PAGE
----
The US Air Force Research Laboratory (AFRL) has partnered with the Space and Missile Systems Center (SMC) and the Rapid Capabilities Office to conduct a Hall thruster experiment onboard the X-37B orbital test vehicle mission 4 (OTV-4).
The Hall thruster being used for the experiment is a modified version of the units that have powered SMC’s first three Advanced Extremely High Frequency (AEHF) military communications spacecraft.
Hall thrusters are a type of electric propulsion device that produce thrust by ionising and accelerating a noble gas, usually xenon. They provide greater specific impulse or fuel economy, and may lead to increased payload carrying capacity and a greater number of on-orbit manoeuvres for a spacecraft using them rather than legacy rocket engines.
The experiment involves collection of telemetry from the Hall thruster operating in the space environment and measurement of the thrust imparted on the vehicle. It aims to enable in-space characterisation of Hall thruster design modifications that seek to improve performance relative to the units onboard AEHF.
Data obtained from the test would be used to validate and improve Hall thruster and environmental modelling capabilities, which improves the ability to extrapolate ground test results to actual on-orbit performance.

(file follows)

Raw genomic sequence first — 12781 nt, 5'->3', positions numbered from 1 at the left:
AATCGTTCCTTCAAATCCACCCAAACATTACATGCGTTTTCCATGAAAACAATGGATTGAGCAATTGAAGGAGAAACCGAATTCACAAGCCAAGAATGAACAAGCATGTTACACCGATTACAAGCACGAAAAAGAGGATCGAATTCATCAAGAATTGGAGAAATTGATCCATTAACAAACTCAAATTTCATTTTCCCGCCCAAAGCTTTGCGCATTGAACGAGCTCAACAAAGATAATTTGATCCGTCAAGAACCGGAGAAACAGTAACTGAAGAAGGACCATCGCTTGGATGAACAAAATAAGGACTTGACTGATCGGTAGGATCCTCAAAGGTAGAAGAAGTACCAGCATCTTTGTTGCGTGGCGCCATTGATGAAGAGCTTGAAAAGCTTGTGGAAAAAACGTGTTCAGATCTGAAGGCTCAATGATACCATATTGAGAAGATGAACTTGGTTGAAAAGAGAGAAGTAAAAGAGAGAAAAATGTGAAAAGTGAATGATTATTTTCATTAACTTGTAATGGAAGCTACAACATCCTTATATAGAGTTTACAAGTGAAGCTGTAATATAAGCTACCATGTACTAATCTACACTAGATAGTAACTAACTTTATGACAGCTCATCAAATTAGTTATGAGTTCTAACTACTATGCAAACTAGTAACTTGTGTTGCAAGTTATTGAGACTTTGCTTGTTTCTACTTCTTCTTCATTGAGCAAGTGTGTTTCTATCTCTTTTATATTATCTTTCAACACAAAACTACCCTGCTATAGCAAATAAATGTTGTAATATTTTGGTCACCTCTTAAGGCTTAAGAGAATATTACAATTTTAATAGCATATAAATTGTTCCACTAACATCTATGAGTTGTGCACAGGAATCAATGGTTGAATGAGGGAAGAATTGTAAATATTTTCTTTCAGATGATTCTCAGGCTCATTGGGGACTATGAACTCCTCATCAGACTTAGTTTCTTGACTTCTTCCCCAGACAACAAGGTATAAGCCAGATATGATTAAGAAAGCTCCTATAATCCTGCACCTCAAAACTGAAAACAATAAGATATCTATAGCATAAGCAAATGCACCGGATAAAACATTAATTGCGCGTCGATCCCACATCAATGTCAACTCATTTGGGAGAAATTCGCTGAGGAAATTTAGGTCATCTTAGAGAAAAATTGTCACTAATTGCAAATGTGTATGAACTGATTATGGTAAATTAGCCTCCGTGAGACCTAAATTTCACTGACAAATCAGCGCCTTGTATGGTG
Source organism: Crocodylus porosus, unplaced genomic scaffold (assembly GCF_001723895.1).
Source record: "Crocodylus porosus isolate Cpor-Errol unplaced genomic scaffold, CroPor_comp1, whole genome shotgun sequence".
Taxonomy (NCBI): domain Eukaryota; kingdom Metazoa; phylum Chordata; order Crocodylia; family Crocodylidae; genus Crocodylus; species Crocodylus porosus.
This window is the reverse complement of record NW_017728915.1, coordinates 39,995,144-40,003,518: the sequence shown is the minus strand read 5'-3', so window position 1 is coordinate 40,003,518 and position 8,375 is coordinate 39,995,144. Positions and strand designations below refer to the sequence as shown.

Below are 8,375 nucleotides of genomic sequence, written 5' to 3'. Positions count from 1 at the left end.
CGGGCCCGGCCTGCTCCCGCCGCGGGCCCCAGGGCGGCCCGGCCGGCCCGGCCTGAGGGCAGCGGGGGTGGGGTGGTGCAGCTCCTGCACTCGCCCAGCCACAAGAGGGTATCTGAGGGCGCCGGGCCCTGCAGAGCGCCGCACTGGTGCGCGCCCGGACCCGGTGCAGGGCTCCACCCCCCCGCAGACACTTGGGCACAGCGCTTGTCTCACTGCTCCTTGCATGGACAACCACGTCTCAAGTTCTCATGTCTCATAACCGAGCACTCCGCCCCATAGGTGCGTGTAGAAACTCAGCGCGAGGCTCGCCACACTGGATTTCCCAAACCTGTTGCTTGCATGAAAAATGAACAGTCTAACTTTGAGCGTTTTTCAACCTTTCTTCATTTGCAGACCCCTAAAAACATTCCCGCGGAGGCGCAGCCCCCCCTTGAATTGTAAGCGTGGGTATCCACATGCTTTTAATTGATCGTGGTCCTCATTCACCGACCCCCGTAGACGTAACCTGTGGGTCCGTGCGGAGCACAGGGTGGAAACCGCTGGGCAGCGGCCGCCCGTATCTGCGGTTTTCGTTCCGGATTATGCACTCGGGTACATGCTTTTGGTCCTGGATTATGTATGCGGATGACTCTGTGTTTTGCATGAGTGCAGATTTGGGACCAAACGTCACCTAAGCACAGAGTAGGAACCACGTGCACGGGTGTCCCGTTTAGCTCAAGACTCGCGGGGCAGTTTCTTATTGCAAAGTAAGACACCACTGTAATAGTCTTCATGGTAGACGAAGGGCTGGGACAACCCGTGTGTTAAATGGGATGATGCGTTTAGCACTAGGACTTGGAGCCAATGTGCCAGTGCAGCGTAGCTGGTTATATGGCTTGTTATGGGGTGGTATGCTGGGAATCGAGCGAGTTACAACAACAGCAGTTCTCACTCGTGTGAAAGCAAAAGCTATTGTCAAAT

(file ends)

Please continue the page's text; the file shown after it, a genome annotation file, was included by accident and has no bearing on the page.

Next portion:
AFRL commander major general Tom Masiello said: "Space is so vitally important to everything we do.
"Secure comms, airborne intelligence, surveillance, and reconnaissance (ISR), missile warning, weather prediction, precision navigation and timing all rely on it, and the domain is increasingly contested.
"A more efficient on-orbit thruster capability is huge. Less fuel burn lowers the cost to get up there, plus it enhances spacecraft operational flexibility, survivability and longevity."
The X-37B programme is managed by the Rapid Capabilities Office. It performs space experimentation, risk reduction and concept-of-operations development for reusable space vehicle technologies that could become key enablers for future space missions.
To date, the US Air Force has completed three OTV flights, which have accumulated a total of 1367 days of on-orbit experimentation prior to successful landings and recoveries at Vandenberg Air Force Base, California, US.
Image: The X-37B orbital test vehicle taxis on the flightline at Vandenberg Air Force Base, California, US. Photo: courtesy photo.